Trump is destroying his credibility with the world

Julian Zelizer, a history and public affairs professor at Princeton University and a CNN political analyst, is the author of “The Fierce Urgency of Now: Lyndon Johnson, Congress, and the Battle for the Great Society.” He’s co-host of the “Politics & Polls” podcast. The opinions expressed in this commentary are his own.
(CNN)When President Donald Trump enters the annual G20 Summit this week, he will begin an important dialogue about a series of pivotal issues ranging from financial regulation to trade and immigration.
The conversations, which the G20 has been conducting since 1999, will involve cabinet-room style talks with all the leaders in this powerful group as well as side discussions between particular leaders focusing on the challenges that their respective nations face and tensions that exist between them. Most eagerly anticipated are the potential interactions between Presidents Donald Trump and Vladimir Putin.
    But Trump walks into this summit with the United States now in a much weaker position than when he started his presidency. The President, who prides himself on making America great again, brings with him a set of liabilities that will make it more difficult for him to persuade others at this crucial gathering in Hamburg , Germany, to listen to his recommendations or fear his threats — despite all the economic and military power that the United States brings to the table.

    Social media unease

    Let’s begin with the tweets. Putting aside the specific content of the recent blasts from the Oval smart phone, the President’s ongoing Twitter storms make all leaders uneasy. The heads of government in most nations prefer a certain amount of predictability and decorum from other heads of state. To have one of the most powerful people in the room being someone who is willing to send out explosive and controversial statements through social media, including nasty personal attacks or an edited video of him physically assaulting the media, does not make others at the G20 feel very confident about how he will handle deliberations with them.
    Everyone knows that it is possible the next tweetstorm will be about them or that some of the conversations that were not intended for a mass audience could become public, thanks to the potential indiscretion of the President himself. Given his willingness to stretch the truth or say things that are false, this creates less than ideal conditions for negotiation.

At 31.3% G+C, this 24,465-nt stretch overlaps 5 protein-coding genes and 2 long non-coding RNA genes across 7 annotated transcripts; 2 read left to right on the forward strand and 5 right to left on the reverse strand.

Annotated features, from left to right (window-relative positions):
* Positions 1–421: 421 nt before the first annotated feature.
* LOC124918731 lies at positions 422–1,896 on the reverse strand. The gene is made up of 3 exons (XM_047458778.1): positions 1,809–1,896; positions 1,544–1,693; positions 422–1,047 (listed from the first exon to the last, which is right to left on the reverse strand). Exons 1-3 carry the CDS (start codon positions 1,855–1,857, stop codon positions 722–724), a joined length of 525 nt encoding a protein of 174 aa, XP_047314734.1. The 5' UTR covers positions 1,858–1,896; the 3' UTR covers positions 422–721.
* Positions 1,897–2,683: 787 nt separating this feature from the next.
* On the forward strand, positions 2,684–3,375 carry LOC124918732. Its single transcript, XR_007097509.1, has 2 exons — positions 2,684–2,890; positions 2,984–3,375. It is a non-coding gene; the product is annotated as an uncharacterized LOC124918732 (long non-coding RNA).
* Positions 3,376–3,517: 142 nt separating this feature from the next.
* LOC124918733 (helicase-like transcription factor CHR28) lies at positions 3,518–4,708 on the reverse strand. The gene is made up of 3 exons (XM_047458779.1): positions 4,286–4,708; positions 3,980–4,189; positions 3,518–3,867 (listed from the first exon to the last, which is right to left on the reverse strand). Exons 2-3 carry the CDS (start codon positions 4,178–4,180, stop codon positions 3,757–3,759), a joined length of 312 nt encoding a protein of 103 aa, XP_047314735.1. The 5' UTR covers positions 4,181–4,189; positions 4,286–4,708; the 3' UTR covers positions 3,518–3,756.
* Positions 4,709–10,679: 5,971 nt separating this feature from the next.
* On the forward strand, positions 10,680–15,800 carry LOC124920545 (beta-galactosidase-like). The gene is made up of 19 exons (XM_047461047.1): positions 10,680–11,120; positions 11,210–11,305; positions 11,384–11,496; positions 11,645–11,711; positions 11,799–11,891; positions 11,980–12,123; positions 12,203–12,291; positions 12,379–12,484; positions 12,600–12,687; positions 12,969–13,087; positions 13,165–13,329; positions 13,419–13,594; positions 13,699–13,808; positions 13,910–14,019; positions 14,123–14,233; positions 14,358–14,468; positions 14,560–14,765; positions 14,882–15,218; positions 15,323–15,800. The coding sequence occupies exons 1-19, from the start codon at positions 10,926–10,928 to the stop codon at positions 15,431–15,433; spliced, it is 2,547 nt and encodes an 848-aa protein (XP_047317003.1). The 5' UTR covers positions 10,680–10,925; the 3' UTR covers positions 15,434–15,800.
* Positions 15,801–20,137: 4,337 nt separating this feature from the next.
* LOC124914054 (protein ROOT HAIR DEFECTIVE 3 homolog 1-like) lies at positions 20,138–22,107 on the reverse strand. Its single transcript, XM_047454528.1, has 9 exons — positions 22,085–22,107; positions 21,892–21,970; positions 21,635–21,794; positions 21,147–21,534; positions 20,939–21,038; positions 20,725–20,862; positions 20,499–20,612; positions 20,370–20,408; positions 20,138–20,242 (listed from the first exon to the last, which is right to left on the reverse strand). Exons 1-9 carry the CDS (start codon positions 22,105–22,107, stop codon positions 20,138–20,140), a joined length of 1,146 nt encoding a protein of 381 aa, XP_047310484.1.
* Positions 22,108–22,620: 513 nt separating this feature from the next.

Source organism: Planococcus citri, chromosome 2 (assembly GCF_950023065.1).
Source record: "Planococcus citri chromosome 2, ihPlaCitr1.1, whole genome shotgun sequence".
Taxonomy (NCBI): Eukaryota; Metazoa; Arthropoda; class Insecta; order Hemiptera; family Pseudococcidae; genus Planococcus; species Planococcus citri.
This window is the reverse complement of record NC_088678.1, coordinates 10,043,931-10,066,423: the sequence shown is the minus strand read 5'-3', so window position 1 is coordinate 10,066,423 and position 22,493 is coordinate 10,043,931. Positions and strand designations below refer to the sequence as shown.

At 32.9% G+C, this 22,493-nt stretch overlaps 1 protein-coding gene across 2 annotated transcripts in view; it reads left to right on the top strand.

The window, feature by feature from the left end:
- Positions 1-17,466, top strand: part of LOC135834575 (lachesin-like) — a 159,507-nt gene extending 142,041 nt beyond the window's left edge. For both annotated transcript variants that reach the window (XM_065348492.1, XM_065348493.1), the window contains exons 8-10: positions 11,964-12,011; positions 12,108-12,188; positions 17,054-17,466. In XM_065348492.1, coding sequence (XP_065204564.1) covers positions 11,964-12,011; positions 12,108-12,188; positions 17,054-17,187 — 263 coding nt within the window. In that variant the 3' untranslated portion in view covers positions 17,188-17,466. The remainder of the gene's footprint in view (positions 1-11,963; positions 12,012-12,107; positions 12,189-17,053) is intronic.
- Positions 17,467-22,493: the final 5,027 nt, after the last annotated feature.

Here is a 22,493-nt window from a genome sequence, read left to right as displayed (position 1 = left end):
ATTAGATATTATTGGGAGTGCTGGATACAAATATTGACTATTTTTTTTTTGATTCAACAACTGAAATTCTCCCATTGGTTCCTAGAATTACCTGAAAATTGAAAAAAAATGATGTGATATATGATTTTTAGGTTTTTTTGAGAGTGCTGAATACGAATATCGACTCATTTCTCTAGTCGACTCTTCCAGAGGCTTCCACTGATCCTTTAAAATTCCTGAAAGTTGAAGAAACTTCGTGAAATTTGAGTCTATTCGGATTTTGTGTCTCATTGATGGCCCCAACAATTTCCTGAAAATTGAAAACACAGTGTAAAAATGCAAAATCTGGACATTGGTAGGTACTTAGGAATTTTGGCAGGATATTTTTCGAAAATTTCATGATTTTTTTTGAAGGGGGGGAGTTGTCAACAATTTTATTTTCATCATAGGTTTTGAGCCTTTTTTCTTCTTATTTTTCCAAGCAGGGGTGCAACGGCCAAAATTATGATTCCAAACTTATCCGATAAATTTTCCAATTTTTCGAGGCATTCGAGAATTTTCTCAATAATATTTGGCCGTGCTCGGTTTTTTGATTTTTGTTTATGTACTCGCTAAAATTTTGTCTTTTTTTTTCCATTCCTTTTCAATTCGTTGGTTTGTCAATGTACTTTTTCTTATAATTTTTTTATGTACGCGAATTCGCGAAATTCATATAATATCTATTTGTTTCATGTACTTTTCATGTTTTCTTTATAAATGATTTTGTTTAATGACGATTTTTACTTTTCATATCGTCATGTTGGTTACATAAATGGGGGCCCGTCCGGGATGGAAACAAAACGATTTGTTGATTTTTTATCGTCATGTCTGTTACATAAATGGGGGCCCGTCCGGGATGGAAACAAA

Flouting international agreements

    But it doesn’t just stop with Twitter. The President has continually hammered away at international agreements that involve most of the leaders at the summit. His decision to withdraw from the Paris Climate Accord was devastating since many of the key players in the room, including Germany, strongly support this commitment to slow global warning.
    His announcement was seen as a prime example of the kind of conservative unilateralism that they fear is also sweeping their own continents. The President’s decision to simply say no, then claim there would be a possibility for renegotiation, caused huge ripples.
    Trump has done the same with his broadsides against free trade agreements, a principle that has been a central goal for many of the nation’s meeting at the table.
    Given that most of the participants are working to achieve frameworks of agreement on all of these issues, Trump stands out as something of a bull in the china shop, who they simply don’t trust. “Whoever believes that you can solve problems through isolation and protectionism is making a grave error,” said German Chancellor Angela Merkel, “The world has become less united … the discord is obvious and it would be dishonest to paper over the conflict.”

    Failure to deliver at home